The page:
The repeated announcements from NY Mayor and media magnate Michael Bloomberg (I) that he is not running for president in 2008 are not jibing particularly well with a polling and voter analysis project Bloomberg’s peeps seem to be conducting in on the sly. His entry could mean a sudden infusion of millions of additional advertising dollars to an election season which figures to break records any way.
According to the Associated Press, Bloomberg is taking the political temperature in all 50 states, and has been doing so for months now. AP notes that if Bloomberg is willing to spend so much of his own hard-earned cash on an electoral research project, it goes without saying that he would spend vastly greater amounts if he does in fact launch a third-party candidacy.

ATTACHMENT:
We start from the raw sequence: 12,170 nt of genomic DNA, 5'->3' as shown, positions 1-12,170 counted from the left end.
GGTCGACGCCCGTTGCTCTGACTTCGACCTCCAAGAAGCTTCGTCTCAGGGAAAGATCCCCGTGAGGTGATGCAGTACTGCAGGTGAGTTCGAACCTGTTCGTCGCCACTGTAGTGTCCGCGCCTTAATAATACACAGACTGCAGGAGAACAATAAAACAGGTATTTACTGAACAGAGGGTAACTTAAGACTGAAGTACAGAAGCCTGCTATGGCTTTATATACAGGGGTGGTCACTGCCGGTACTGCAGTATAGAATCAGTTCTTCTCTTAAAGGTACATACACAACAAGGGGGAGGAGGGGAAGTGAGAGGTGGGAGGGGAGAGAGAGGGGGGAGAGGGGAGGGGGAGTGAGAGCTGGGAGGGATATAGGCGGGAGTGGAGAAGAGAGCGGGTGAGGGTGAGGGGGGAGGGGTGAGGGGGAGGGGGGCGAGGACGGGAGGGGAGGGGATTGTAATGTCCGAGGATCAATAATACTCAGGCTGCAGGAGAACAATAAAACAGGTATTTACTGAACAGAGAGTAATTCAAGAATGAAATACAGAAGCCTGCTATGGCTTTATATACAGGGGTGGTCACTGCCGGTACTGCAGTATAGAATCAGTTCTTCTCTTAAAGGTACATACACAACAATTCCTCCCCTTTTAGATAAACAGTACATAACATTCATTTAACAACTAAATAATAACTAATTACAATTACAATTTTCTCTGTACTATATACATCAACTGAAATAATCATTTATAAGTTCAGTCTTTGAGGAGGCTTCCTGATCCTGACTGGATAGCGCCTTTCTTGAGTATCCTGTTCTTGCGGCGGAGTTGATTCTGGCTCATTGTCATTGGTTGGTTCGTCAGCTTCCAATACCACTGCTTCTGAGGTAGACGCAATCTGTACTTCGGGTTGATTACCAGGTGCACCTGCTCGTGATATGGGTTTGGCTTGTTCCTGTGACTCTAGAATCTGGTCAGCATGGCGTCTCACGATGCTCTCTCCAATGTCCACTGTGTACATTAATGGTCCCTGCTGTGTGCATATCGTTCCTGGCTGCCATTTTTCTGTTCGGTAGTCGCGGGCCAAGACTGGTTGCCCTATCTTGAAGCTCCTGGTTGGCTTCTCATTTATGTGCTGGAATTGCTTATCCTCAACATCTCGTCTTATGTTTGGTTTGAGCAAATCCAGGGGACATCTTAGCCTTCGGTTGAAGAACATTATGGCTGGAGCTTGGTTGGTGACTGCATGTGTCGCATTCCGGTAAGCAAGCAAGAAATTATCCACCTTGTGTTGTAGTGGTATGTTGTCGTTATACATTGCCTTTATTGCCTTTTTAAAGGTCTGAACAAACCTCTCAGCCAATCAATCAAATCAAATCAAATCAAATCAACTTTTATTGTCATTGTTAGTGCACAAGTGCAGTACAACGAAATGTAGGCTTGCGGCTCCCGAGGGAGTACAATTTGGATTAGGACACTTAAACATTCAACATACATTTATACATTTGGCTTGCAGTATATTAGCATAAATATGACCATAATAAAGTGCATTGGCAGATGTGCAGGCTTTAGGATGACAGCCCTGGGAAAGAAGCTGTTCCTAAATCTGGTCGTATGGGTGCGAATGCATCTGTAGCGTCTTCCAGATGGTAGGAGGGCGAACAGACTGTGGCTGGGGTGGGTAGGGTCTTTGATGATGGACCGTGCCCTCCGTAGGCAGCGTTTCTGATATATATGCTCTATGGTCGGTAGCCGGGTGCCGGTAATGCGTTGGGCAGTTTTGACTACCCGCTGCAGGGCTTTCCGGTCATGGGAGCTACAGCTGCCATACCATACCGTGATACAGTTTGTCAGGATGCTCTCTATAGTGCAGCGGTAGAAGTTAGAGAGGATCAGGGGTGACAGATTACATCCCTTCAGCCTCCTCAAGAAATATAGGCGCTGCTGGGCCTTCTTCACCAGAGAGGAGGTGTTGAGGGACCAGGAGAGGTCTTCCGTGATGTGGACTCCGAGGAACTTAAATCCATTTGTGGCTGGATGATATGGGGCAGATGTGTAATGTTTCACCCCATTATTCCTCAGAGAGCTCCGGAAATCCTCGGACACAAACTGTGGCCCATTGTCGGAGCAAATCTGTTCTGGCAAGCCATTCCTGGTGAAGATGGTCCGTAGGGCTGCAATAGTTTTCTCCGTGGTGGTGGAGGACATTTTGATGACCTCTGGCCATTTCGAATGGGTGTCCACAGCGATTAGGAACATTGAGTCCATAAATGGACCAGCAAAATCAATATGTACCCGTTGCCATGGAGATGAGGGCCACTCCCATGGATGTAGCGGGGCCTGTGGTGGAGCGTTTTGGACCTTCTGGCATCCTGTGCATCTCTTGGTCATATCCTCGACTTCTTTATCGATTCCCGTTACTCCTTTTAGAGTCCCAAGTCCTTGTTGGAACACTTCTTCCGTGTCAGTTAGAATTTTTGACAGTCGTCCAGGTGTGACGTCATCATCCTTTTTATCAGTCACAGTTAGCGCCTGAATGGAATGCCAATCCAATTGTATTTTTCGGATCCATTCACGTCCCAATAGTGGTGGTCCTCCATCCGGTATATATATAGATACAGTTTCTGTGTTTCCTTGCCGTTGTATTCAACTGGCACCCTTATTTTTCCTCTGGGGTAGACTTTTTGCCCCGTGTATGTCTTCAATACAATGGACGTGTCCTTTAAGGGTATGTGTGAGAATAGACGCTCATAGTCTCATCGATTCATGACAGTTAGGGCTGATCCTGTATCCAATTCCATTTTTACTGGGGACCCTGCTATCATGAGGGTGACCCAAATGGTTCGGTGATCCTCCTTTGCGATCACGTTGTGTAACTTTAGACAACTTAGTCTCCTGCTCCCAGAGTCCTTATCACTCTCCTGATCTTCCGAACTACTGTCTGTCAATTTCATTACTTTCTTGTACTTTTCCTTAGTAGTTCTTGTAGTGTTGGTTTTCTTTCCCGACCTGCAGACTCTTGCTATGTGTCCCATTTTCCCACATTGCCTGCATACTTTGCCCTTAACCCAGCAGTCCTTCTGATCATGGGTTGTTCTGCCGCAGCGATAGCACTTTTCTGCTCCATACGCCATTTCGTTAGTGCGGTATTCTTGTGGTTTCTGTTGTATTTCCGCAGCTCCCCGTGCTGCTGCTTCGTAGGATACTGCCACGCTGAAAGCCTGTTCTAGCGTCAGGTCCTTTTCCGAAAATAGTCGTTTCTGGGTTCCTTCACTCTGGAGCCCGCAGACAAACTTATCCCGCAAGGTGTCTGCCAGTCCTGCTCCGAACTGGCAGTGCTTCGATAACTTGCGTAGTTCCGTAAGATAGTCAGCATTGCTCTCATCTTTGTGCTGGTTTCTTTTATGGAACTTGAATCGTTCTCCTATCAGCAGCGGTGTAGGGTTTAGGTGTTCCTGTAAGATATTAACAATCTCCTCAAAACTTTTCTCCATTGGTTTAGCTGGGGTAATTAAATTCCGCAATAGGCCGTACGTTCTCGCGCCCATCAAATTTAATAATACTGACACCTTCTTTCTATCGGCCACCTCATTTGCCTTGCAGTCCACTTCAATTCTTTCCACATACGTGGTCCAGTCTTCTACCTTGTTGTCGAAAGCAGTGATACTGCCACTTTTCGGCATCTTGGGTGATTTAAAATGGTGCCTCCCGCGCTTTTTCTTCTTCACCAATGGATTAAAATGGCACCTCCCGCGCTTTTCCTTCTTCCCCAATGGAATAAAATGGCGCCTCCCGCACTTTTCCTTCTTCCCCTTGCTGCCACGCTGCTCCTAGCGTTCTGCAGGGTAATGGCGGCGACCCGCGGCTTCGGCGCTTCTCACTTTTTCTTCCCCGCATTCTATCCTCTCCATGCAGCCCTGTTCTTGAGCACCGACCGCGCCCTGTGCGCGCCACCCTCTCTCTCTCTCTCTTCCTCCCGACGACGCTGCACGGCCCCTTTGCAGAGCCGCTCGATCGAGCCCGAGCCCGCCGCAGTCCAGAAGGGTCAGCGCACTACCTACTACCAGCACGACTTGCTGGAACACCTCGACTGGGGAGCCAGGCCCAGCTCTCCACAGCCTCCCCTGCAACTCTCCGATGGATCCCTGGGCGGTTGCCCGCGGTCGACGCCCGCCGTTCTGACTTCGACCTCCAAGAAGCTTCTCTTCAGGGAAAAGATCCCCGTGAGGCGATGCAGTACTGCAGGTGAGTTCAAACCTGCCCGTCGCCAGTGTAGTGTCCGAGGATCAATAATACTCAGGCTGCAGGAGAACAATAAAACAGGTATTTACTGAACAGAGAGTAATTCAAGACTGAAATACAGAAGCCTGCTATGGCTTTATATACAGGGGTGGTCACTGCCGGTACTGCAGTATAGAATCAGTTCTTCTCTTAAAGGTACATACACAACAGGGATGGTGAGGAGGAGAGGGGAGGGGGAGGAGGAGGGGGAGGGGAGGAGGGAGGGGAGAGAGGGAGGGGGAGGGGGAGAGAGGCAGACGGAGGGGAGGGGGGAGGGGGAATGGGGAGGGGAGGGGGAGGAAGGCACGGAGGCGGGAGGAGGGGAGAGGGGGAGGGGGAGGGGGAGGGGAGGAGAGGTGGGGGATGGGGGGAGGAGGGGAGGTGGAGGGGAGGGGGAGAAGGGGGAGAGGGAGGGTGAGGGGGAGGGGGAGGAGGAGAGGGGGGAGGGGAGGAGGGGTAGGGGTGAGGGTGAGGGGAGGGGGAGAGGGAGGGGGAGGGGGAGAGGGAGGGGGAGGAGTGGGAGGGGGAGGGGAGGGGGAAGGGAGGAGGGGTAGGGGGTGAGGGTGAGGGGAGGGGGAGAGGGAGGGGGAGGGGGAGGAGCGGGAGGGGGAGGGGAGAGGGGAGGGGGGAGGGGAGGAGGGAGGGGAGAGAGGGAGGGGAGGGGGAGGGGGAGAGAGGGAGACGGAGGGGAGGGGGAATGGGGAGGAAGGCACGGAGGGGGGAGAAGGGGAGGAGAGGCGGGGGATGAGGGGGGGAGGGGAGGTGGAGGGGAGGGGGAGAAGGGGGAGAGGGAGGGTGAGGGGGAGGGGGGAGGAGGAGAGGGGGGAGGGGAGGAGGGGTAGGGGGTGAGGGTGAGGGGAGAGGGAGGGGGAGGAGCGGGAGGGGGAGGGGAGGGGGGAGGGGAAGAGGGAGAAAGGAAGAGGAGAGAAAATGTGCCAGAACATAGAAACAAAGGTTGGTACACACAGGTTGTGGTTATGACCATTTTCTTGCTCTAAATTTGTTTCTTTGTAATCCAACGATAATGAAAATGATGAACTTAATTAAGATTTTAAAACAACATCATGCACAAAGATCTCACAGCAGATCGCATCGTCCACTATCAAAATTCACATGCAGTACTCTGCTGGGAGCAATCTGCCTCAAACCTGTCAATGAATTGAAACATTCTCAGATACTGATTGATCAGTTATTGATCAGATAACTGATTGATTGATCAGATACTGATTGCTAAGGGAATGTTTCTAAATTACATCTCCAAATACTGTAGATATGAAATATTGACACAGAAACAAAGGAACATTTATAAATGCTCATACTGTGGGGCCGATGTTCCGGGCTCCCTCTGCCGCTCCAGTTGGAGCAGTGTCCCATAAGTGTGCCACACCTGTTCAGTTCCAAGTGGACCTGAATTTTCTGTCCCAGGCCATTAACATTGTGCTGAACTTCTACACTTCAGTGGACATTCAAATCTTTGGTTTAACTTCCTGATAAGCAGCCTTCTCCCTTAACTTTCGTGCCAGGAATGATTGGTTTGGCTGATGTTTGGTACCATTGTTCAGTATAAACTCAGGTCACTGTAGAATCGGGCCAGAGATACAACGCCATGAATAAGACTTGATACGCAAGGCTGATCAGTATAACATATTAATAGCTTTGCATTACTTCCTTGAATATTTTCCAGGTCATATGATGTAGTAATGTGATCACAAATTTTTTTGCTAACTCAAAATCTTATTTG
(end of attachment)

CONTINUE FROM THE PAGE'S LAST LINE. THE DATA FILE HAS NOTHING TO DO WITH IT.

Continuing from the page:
RBR/TVBR observation: The speculation we’ve seen has been suggesting that the more centrist the candidates from the Democrats and Republicans, the less likely Bloomberg will be to enter the race. As to the viability of a third party candidacy, that remains to be seen. Such candidates clearly do not have a great track record. Often, the tendency is for the third candidate to draw votes away from the more similar of the two national party candidates, aiding the election of the least similar. And even there, speculation as to which party would most stand to benefit from Bloomberg’s presence is up in the air. He recently announced himself to be an independent, but has been a member of the Democratic party and more recently was elected Mayor of New York City as a Republican.
But one area of speculation is indisputable. If he does throw his hat in the ring, it will mean vast sums of cash added to the already burgeoning political advertising category.